The newly-elected president of Japan's ruling Liberal Democratic Party (LDP) Shinzo Abe expectably won the vote in an extra plenary Diet session and was elected the country's new prime minister on Tuesday afternoon, becoming the country's youngest premier after World War II.
The new career brings with Abe a series of tough tests.
Stepping onto the top executive post at a time when Japan's domestic and foreign affairs problems mounted, the 52-year-old conservative hawk faces a great deal of critical challenges such as mending ties with Asian neighbors, reducing the domestic wealth disparities, improving the sustainability of the social security system and reconstructing the national finance.
A diplomatic plight
The first and foremost pressing foreign affairs problem for Abe is to deal with the Yasukuni issue.
Japanese former Prime Minister Junichiro Koizumi insisted hardheadedly on paying visits to the notorious war-related Yasukuni Shrine during his tenure of more than five years, engendering severe deterioration of Japan's political relations with its Asian neighbors, especially China and South Korea, and dragging Japan into an embarrassed diplomatic isolation in the region.
The backward trend did not only go against Japan's national interests, but also aroused anxiety of its closest ally the United States.
From inside Japan's political and economic fields, voices calling for the improvement of the Sino-Japanese ties have been gaining strength. Many Japanese economic leaders feared the blur prospect of Sino-Japanese political relations could lead to a decline of trade volume and have been urging the government to help build a favorable environment for the development of economic cooperation between the two countries.
Recent public opinion polls showed that the majority of Japanese people hope to see their new premier's making a change to the Japan-China and Japan-South Korea relations and his saving Japan out of the diplomatic quagmire.
At the first press conference he hosted as prime minister on Tuesday evening, Abe described China as "an important country for Japan" and said that while maintaining the United States as Japan's closest ally, he is willing to make efforts to "further develop" the Sino-Japanese ties.
He also showed the intention to resume with China the summit talks which has been suspended since 2001 due to political obstacles induced by Koizumi's repeated shrine visits.
In his policy platform released during the LDP presidential campaign, Abe vowed to enhance mutual trusts with neighboring countries. The content of the coalition agreement signed by the LDP and its partner the New Komeito Party on Sept. 25 also reflected Abe's desire to strengthen ties with China and South Korea. And he has expressed willingness to visit the two important neighbors after taking power.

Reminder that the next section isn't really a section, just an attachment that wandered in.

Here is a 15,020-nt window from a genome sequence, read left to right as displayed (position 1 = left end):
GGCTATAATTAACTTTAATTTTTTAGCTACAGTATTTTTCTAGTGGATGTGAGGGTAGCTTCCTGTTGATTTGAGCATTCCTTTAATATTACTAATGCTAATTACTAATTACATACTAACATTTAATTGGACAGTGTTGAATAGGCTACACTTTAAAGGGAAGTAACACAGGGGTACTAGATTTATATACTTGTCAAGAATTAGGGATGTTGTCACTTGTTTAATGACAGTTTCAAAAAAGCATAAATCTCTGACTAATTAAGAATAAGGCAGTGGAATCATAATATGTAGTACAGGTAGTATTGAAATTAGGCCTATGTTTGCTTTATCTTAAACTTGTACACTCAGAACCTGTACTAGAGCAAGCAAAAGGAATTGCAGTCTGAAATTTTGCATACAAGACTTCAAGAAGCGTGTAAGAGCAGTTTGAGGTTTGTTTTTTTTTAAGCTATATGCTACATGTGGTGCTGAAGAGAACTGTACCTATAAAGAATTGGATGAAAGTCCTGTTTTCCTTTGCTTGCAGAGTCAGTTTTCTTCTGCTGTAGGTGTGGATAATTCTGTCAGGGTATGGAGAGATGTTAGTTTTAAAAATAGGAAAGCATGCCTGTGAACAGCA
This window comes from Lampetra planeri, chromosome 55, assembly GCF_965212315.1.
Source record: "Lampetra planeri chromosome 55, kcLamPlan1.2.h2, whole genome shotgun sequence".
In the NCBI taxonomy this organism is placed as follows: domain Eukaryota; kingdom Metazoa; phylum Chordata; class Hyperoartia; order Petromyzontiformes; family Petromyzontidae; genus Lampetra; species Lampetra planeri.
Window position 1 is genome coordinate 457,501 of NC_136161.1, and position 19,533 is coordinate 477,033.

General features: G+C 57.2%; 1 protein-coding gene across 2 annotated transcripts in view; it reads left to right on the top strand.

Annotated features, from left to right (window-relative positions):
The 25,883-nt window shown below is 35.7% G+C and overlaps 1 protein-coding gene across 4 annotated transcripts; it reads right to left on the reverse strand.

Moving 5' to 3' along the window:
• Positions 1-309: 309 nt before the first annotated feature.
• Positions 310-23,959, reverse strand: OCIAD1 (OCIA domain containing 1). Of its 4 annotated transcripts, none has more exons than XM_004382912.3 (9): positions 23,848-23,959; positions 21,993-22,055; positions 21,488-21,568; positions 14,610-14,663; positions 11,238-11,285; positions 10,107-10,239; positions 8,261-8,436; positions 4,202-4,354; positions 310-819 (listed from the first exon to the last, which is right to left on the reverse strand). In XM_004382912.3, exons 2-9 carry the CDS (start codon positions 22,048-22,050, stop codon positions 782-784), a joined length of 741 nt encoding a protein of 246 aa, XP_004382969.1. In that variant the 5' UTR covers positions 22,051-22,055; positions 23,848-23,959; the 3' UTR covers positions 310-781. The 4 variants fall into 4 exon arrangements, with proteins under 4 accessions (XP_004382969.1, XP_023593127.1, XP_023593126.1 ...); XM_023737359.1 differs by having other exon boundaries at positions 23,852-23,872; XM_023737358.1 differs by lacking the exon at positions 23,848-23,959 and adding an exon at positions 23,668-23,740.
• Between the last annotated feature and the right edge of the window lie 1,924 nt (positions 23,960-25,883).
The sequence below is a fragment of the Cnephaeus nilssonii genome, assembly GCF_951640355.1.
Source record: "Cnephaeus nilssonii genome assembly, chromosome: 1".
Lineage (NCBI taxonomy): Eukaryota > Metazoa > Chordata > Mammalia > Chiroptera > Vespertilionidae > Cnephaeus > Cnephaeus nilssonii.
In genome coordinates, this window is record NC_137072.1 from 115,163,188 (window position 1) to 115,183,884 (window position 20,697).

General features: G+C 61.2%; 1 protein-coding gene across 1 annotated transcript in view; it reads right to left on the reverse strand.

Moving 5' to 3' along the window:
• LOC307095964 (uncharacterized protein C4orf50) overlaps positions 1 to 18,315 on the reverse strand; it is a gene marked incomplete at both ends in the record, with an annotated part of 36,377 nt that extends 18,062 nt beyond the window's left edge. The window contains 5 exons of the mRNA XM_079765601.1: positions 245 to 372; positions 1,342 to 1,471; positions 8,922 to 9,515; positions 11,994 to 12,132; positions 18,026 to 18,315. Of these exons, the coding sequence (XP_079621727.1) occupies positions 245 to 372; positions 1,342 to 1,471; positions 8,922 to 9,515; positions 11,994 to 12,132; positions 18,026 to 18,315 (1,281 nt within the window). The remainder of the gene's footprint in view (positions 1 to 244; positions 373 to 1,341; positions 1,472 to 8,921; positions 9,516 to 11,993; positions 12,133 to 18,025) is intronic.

However, Abe has been adopting a "blur strategy" on the historical and the sensitive Yasukuni issues, and has been equivocating on how to judge Japan's disreputable militarist history of invasion before and during World War II and how to assess its responsibility for war.
Actually, Abe was a supporter of Koizumi's shrine visits and was a regular worshipper himself, and has made vehement remarks on the issue. He has up to now refused to say whether he will pay visit to the Yasukuni, which honors 14 Class-A war criminals, as a premier.
Besides, he used to take right-wing positions on issues like history-whitewashing textbooks and "comfort women."
Now it's time to see what viewpoints Abe will adopt and whether he will suit his actions to the promises he made during the campaign.
Domestic heavy burdens
The Koizumi administration not only leaves a diplomatic hot water to Abe, but also widening wealth disparities and social security crisis to the Japanese society.
To reduce wealth disparities and rebuild finance are undoubtedly urgent and formidable assignments for Abe, who is not proficient at economic policies.
Although he has a general scheme to rebuild finance with the overall economic growth and to invigorate the nation with regional vigor, it's still unknown whether he could come up with practical and effective economic policies.
Right after being elected president of the LDP on Sept. 20, Abe said he would put making drastic reform of the education system and pushing for the extension of the counter-terrorism act on top of the reform agenda. He also regarded replacing the current US-drafted Constitution with Japan's own as one of the priorities, leaving diplomatic and economic problems unmentioned.
This indicated that Abe may not assume a down-to-earth attitude and deal with the problems at the center of most Japanese people's concern at the beginning stage of his term, and thus the future is in doubt.
The ship of Abe has now left harbor. Whether the "captain" could make appropriate solutions to Japan's domestic and foreign affairs problems and provide good answers to the Japanese people will decide not only his own political career, but also his party's fate in the House of Councilors election slated for next summer.
(Xinhua News Agency September 28, 2006)